The department then went to work with the entire Casper community and identified an environmentally safe reuse of the land. It was quite an undertaking as over the years close to 300 million gallons of oil had spilled onto the site.

View from the 8th Tee at Three Crowns

One of Jones, Jr.'s biggest challenges in designing Three Crowns was adjusting to the requirement that cuts could not be made deeper than six feet. In preparing the site, 3,000 miles of pipe and 400,000 cubic yards of concrete were removed, and contaminated soil was capped with 6 feet of clean dirt. Landowner BP Products North America, which had merged with Amoco, then installed a remediation system; an intricate arrangement of pumps, oil separators, monitoring and recovery wells and other technology is integrated across the course to treat and test all water, ensuring that it meets environmental standards before it is returned to the North Platte River.

Using high-tech maps that identified places where the soil was uncontaminated at lower depths, Jones' construction team dug lakes (which they lined with geotechnical fiber to keep out contamination) and used the excavated dirt to build mounds and other features around the course.

The mounds separate the golf holes from each other, lend an isolated feel to the course and are covered in native grasses that turn wheat-colored in summer to beautifully set off the verdant fairways.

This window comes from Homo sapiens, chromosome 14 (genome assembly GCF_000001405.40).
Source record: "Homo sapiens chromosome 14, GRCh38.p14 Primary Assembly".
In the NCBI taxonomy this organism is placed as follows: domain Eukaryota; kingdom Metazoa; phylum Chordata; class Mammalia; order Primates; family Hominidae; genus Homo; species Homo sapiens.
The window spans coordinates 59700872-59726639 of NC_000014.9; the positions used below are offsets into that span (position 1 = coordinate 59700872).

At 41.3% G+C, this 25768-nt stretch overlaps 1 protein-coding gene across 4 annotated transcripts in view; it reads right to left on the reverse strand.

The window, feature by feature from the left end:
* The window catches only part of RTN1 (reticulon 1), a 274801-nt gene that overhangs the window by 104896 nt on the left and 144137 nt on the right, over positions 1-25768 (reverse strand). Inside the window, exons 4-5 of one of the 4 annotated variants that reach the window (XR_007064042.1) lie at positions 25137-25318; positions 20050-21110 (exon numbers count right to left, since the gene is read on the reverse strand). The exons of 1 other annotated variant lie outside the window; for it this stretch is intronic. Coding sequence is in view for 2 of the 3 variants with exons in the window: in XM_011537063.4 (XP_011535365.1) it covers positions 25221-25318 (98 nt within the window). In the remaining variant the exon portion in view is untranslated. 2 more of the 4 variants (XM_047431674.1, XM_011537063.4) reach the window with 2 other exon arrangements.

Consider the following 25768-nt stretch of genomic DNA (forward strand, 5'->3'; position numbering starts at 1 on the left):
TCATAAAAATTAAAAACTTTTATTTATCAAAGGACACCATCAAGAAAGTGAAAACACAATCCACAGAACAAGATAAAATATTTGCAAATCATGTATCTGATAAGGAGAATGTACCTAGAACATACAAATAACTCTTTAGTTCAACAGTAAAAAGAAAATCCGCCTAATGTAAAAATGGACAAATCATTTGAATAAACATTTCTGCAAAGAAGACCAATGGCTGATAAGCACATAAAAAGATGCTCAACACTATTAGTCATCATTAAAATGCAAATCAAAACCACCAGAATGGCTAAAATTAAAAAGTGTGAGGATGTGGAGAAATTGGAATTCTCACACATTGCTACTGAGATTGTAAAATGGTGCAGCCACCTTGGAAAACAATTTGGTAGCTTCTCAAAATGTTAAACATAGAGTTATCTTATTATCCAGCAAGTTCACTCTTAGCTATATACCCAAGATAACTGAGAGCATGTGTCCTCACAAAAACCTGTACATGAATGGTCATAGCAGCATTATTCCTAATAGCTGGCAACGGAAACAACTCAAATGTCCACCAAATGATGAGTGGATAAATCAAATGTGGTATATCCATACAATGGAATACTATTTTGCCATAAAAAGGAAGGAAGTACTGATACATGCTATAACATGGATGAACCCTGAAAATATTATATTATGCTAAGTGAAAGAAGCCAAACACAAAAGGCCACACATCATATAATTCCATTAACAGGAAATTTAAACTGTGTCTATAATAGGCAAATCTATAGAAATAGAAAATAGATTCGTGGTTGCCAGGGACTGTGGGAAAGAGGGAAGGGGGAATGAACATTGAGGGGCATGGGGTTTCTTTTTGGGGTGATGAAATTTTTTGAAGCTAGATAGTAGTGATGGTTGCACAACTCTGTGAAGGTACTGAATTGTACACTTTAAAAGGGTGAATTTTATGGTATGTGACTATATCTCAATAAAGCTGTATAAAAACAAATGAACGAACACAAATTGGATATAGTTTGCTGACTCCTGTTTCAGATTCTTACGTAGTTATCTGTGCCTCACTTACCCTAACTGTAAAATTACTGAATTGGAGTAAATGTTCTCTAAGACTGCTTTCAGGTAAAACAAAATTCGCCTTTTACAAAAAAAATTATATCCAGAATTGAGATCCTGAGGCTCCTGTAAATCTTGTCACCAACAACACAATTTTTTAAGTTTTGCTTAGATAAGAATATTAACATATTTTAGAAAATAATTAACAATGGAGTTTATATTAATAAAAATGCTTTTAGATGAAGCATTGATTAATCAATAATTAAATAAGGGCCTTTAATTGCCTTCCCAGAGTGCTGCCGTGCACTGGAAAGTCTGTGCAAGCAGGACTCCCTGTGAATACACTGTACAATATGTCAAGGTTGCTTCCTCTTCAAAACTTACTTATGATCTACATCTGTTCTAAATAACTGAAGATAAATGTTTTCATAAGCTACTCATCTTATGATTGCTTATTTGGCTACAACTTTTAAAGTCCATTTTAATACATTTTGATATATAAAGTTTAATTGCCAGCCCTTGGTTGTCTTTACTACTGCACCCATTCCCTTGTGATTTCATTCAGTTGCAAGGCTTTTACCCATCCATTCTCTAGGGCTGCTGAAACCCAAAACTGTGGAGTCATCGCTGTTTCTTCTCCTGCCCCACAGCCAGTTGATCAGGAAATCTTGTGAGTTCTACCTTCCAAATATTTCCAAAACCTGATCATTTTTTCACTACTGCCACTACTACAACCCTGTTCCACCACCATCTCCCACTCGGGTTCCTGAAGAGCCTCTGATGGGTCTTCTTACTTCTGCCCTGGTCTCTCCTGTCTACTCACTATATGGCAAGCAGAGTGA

There are more than 100 recovery wells working at Three Crowns GC, many on the footprint of the golf course. They produce not only oil (about 30 barrels a day are still taken out of the ground), but water as well. Jones incorporated the water-remediation process into the design.

And what a job the RTJ team did. Opened in 2005 with much fanfare, Three Crowns Golf Club is a jewel to play and a tough course for anyone. Rated at 73.3 and sloped at 133 from its back set of four tees, the track crosses the old rolling refinery site with a combination of long par-3s (all at least 200 yards), monster par-5s (three are 575 yards or longer) and a collection of mostly short par-4s (the longest of which is just 425 yards).

The front nine, played in a 3-3-3 sequence of one-, two and three-shotters, is highlighted by the 595-yard par-5 second, which doglegs right around a huge pond to the second-smallest green on the course. Played as the No. 1 handicap hole, you must avoid bunkers at the landing site - the prime lay-up spot - and around the putting surface.

The fourth hole is the hardest of the five par-3s at Three Crowns, and at 210 yards and requiring a complete carry of the water that runs from tee to green, is one of its real beauties. Try to get a stroke back at the 515-yard par-5 ninth, but be wary of the huge bunkers that narrow the fairway and sit behind the green.